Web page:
such a document would not have a root element and would
therefore not be valid).

As far as "documents with DOCTYPE but without markup
declaration are not subject to validation", the XML spec has
no concept of "subject to validation". That is a tool issue.
Per section 5.1 Validating and Non-Validating Processors [5]:

  Conforming XML processors fall into two classes: validating
  and non-validating.

No where does the spec say that anything in the document (e.g.,
a doctype declaration) forces use of a validating processor.

HTML5 can make its own rules about how a tool should process
documents. Admittedly, if a tool is using an XML processor
to process an HTML5 document, it should probably not use
validation mode, but that is not something for the XML spec
to address.

The XML Core WG will consider issuing an erratum that augments
the definition of valid at [1] to read something like:

  Definition: An XML document is valid if it has an associated
  document type declaration and if the document complies with
  the constraints expressed in it and the document violates no
  validity constraints.

We might also add a sentence to the first paragraph of the
Conformance section at [5] so that that paragraph would
then read something like:

  Conforming XML processors fall into two classes: validating
  and non-validating.  The determination of which kind of
  processor to use for a given document is outside the scope
  of this Recommendation.

We realize this still leaves unanswered the issue of how
to decide if a document should be "subject to validation".
At the present time at least, that issue is not addressed
by the XML Recommendation.

Paul Grosso
for the XML Core WG


[1] http://www.w3.org/TR/REC-xml/#dt-valid
[2] http://www.w3.org/TR/REC-xml/#dt-vc
[3] http://www.w3.org/TR/REC-xml/#elementvalid
[4] http://www.w3.org/TR/REC-xml/#ValueType
[5] http://www.w3.org/TR/REC-xml/#proc-types



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Re: Clarify that documents with DOCTYPE but without markup declaration are not subject to validation

Leif Halvard Silli-4
In reply to this post by Henry S. Thompson
Sorry for my not immediate answer. See below.

Henry S. Thompson, Tue, 21 Jan 2014 18:27:29 +0000:

> Leif Halvard Silli writes:
>
>> A document that lacks DTD is simply ”not valid”
>> <http://www.w3.org/TR/REC-xml/#sec-prolog-dtd>. And, as not valid,
>> whether it has validation errors is a question that is out of the
>> question.
>
> I presume you're referring here to these lines near the beginning:
>
>   [Definition: XML documents SHOULD begin with an XML declaration
>   which specifies the version of XML being used.] For example, the
>   following is a complete XML document, _well-formed_ but not _valid_:
>
>   <?xml version="1.0"?>
>   <greeting>Hello, world!</greeting>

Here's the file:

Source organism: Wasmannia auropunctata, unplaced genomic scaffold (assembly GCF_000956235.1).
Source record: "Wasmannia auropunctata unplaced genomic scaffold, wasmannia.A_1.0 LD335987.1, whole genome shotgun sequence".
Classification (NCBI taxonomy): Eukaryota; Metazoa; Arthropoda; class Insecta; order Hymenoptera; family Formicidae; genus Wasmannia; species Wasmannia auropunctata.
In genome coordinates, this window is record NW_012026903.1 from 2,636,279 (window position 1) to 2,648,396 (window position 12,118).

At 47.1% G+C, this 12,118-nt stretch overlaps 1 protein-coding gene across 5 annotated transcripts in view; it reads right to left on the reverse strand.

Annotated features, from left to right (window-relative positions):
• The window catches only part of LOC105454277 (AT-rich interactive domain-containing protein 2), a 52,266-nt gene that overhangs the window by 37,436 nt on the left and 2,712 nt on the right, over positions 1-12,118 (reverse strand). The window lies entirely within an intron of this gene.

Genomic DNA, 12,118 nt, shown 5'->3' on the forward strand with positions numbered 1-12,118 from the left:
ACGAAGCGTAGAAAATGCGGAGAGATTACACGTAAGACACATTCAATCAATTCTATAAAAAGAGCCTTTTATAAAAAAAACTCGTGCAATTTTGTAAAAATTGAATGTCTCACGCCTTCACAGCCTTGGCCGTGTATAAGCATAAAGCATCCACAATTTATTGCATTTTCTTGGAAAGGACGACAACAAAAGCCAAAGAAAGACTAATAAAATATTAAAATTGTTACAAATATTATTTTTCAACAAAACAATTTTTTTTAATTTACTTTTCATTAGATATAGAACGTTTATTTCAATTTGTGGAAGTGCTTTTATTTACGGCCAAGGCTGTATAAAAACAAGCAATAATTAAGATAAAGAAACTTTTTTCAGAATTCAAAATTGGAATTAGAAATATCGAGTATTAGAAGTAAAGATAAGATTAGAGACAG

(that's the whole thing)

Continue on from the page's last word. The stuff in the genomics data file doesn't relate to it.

>
>   and so is this:
>
>   <greeting>Hello, world!</greeting>
>
>   [emphasis in original]

But, it is pretty obvious - to me - that what that section wants to
point out is that the *XML* declaration has nothing to do with ”valid”
or ”not valid”. Nor has it anything to do with well-formed or not
well-formed.

> It's not *valid*, but it's not *invalid* either:

What is your point here? Is there third category, you say? What should
a validating XML processor say if it parses the above document?

It has always been pretty obvious - to me - that XML avoids ”invalid”
simply because “invalid” has so many negative - and wrong -
connotations. ”Valid” simply means ”not conforming to a spec [expressed
via DTD grammar]”). And ”not valid” thus simply means that it does not
conform to a spec expressed via a DTD grammar.

Thus the document above *is* invalid because invalid is just XML’s
unspeakable synonym for ”not valid”.

>   XML provides a mechanism, the document type declaration, to define
>   constraints on the logical structure and to support the use of
>   predefined storage units. [Definition: An XML document is *valid* if
>   it has an associated document type declaration and if the document
>   complies with the constraints expressed in it.]
>
> Each of your examples, i.e.
>
>   <!DOCTYPE html>
>   <html/>
> and
>   <!DOCTYPE html SYSTEM "about:legacy-compat">
>   <html/>
>
> clearly does have an "associated document type declaration", and equally
> clearly contain "failures to fulfill the validity constraints given in
> this specification" [1], so I conclude they are not only not valid,
> but invalid (although that, interestingly, is not a term defined in
> the spec.

The first validity constraint expressed in XML is that the DOCUMENT has
a *DTD*. A grammar. A DOCTYPE without a grammar has no grammar. Is just
the empty shell.

>  What we find at [1] is an obligation on *validating
> processors* to _report_ "failures to fulfill the validity constraints
> given in this specification".)

What we also find is a stressing of the fact that, quote: ”it is
possible to construct a well-formed document containing a doctypedecl
that neither points to an external subset nor contains an internal
subset”. Clearly, such a document would be ”well-formed” but as well